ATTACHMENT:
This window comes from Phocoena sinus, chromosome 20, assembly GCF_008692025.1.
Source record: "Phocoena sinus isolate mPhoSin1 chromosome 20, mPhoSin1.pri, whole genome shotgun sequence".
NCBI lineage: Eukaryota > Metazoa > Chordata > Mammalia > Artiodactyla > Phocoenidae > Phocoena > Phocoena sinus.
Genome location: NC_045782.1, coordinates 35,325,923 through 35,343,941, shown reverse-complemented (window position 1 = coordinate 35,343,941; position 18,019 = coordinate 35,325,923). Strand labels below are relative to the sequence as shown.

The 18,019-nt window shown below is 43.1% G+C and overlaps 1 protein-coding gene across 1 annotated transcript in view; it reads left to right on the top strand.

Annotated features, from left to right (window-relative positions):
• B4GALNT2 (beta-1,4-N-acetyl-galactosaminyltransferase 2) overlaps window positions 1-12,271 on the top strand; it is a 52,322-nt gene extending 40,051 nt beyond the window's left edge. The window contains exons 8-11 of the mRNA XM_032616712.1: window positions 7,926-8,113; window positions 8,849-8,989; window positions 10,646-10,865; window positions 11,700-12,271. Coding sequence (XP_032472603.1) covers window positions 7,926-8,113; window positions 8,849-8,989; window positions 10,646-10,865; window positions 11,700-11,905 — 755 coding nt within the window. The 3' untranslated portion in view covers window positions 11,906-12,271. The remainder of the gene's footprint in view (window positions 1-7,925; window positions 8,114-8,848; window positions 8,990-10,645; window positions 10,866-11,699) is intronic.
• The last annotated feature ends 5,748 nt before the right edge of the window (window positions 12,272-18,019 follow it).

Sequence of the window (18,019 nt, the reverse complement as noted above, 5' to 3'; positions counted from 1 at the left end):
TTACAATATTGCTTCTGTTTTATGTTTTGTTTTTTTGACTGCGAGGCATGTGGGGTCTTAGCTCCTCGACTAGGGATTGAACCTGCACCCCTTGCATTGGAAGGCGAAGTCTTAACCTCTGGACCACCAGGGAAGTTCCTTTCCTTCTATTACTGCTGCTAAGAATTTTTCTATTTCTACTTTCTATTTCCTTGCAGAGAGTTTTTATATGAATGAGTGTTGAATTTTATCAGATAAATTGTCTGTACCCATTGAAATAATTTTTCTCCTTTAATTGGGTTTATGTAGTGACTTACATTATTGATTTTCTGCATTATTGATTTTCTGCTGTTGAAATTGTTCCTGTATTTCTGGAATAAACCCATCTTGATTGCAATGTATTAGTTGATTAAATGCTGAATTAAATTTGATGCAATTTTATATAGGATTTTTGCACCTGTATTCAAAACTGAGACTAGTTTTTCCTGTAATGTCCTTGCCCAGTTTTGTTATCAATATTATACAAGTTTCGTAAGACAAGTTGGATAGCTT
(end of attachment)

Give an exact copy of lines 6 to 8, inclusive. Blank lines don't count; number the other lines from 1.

Annotated features, from left to right (window-relative positions):
• B4GALNT2 (beta-1,4-N-acetyl-galactosaminyltransferase 2) overlaps window positions 1-12,271 on the top strand; it is a 52,322-nt gene extending 40,051 nt beyond the window's left edge. The window contains exons 8-11 of the mRNA XM_032616712.1: window positions 7,926-8,113; window positions 8,849-8,989; window positions 10,646-10,865; window positions 11,700-12,271. Coding sequence (XP_032472603.1) covers window positions 7,926-8,113; window positions 8,849-8,989; window positions 10,646-10,865; window positions 11,700-11,905 — 755 coding nt within the window. The 3' untranslated portion in view covers window positions 11,906-12,271. The remainder of the gene's footprint in view (window positions 1-7,925; window positions 8,114-8,848; window positions 8,990-10,645; window positions 10,866-11,699) is intronic.
• The last annotated feature ends 5,748 nt before the right edge of the window (window positions 12,272-18,019 follow it).